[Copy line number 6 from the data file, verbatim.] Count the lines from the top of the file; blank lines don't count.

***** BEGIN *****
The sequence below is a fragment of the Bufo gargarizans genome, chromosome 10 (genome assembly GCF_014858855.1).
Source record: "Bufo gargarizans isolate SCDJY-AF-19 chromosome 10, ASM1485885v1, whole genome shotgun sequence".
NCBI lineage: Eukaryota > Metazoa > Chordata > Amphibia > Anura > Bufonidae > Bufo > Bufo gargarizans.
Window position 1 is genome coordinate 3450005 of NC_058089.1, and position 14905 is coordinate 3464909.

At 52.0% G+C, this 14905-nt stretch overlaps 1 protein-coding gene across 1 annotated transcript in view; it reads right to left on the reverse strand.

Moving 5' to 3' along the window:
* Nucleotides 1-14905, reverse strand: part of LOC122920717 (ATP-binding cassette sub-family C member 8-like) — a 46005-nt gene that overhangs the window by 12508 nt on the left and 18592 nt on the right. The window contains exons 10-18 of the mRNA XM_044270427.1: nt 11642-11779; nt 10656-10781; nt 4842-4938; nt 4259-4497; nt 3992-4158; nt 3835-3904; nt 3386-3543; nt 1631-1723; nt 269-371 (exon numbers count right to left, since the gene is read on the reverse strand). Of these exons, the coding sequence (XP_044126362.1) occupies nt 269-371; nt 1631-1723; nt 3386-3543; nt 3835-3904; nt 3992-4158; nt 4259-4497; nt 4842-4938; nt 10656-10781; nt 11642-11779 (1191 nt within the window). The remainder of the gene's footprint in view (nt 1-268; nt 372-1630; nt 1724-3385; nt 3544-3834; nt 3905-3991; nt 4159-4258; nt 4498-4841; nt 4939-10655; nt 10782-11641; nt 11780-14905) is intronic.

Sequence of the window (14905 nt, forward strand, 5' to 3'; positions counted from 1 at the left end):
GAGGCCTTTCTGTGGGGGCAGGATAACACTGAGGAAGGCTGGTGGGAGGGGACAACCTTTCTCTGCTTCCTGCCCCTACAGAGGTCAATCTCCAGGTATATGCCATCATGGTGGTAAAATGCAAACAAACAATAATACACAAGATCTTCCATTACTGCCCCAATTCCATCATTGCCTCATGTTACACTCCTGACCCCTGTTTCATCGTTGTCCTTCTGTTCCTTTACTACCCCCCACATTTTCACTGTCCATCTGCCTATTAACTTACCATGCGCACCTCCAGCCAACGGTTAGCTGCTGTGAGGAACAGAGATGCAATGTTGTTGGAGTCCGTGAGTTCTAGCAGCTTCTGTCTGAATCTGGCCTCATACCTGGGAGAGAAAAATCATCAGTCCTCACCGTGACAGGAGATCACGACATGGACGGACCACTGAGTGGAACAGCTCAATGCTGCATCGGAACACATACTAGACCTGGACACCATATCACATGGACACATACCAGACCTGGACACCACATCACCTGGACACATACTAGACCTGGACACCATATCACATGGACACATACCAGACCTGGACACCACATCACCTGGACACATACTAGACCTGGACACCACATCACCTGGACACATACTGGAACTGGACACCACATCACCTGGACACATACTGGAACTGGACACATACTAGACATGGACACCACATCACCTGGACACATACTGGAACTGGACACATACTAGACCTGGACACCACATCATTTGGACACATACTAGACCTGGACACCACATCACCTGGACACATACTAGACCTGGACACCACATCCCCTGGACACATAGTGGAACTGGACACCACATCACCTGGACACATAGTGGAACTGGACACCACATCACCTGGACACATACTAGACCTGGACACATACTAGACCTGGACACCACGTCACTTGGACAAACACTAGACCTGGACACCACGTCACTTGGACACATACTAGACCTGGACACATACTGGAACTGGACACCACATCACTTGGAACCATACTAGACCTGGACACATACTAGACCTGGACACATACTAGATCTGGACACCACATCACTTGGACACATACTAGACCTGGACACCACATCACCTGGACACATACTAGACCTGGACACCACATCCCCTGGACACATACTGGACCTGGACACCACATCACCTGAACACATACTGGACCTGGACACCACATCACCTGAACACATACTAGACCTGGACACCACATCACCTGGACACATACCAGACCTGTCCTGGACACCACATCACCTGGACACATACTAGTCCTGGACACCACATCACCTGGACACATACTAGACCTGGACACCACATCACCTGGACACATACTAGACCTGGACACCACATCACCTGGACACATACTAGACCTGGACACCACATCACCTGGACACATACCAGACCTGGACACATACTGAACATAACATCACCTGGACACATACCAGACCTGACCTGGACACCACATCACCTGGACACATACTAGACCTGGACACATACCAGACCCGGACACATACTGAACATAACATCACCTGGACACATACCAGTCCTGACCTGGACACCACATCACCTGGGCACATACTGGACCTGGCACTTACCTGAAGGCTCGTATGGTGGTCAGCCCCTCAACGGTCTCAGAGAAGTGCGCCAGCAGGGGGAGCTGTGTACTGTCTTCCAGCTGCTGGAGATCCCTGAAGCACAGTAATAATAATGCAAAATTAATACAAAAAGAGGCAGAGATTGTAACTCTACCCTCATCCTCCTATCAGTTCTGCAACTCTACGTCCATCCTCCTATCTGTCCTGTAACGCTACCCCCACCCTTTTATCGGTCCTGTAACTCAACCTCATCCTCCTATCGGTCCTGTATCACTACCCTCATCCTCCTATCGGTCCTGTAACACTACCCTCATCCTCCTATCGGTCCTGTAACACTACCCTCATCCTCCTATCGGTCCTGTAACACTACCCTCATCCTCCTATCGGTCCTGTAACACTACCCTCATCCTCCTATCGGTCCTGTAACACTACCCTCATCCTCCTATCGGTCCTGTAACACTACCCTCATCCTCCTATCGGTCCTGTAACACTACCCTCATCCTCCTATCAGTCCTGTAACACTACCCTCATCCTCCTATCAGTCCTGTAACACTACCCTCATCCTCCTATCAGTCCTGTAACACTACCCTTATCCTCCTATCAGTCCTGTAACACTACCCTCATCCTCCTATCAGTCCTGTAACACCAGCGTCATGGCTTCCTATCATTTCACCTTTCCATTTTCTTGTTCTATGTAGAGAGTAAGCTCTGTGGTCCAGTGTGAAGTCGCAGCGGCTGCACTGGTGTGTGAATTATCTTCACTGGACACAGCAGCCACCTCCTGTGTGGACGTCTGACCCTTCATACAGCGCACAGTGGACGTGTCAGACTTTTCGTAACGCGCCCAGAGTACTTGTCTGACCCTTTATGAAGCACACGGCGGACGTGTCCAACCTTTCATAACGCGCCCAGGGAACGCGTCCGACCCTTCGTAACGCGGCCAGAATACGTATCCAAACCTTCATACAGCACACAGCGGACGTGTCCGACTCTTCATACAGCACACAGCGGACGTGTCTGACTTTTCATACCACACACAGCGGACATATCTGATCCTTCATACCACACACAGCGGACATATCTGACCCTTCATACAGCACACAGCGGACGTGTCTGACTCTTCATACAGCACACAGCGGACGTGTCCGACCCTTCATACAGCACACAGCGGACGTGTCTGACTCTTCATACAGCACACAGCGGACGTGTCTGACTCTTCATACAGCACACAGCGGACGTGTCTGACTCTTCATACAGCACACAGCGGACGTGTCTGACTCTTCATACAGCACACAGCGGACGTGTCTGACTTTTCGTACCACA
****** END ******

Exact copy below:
Moving 5' to 3' along the window: